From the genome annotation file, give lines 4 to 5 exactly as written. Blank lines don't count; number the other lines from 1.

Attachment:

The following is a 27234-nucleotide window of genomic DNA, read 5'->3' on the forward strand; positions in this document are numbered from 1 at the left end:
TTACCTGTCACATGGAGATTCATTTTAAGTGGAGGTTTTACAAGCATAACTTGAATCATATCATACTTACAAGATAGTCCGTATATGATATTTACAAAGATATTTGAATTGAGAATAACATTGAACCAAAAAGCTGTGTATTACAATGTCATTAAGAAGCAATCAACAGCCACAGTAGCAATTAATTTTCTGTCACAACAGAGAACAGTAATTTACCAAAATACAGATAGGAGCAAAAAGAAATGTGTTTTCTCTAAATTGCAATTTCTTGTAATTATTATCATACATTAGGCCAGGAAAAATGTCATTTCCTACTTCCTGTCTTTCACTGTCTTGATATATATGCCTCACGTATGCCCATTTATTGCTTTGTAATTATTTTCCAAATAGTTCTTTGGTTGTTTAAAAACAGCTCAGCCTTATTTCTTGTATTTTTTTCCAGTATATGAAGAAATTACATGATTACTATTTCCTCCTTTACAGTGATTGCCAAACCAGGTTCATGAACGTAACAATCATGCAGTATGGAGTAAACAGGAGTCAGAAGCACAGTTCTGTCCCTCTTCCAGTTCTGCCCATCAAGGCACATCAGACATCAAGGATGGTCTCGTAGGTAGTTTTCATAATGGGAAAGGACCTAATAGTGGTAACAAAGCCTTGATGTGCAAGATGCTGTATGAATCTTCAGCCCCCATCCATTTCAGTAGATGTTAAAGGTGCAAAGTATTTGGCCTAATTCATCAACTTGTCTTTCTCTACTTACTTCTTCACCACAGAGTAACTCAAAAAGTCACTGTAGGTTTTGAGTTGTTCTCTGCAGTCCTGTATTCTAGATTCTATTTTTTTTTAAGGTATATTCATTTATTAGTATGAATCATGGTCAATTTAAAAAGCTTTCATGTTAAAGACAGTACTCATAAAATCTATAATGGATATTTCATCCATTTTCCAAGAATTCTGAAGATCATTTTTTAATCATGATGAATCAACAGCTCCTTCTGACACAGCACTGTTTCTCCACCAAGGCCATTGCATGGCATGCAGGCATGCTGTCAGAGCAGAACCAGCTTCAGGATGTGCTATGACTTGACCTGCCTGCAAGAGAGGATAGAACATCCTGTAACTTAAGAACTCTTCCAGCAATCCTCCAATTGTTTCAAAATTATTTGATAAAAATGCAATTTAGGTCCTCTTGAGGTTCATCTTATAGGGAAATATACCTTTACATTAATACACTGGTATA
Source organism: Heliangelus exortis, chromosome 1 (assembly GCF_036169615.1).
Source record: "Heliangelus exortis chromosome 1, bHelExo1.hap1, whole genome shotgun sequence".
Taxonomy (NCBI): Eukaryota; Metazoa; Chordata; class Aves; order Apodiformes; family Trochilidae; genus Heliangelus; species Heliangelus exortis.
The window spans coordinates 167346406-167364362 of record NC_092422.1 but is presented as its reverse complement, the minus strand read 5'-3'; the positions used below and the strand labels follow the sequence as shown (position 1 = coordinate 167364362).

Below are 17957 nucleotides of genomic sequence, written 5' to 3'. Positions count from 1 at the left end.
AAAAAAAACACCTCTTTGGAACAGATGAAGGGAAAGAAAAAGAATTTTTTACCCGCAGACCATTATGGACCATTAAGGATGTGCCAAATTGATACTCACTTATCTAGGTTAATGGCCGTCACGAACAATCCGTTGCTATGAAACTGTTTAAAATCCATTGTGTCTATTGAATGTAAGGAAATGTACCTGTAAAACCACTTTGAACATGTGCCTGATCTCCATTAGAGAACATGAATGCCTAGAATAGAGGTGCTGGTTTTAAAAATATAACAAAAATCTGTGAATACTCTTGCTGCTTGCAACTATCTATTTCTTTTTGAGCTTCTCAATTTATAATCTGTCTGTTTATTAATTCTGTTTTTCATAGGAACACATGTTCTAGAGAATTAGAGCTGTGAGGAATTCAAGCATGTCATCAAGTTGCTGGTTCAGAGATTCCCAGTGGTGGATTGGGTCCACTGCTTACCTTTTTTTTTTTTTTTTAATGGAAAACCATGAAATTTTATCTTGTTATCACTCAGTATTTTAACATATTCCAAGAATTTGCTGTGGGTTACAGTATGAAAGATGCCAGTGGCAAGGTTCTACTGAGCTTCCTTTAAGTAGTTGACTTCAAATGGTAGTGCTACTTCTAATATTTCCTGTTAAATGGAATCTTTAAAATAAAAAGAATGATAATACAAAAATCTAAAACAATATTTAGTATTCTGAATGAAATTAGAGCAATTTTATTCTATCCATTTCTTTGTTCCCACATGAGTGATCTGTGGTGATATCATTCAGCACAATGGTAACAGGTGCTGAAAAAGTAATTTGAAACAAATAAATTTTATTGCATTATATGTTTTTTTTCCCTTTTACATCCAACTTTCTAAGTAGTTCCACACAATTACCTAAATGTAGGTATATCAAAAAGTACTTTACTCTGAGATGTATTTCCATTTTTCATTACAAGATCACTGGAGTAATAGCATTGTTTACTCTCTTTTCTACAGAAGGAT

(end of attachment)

Source record: "Heliangelus exortis chromosome 1, bHelExo1.hap1, whole genome shotgun sequence".
Taxonomy (NCBI): Eukaryota; Metazoa; Chordata; class Aves; order Apodiformes; family Trochilidae; genus Heliangelus; species Heliangelus exortis.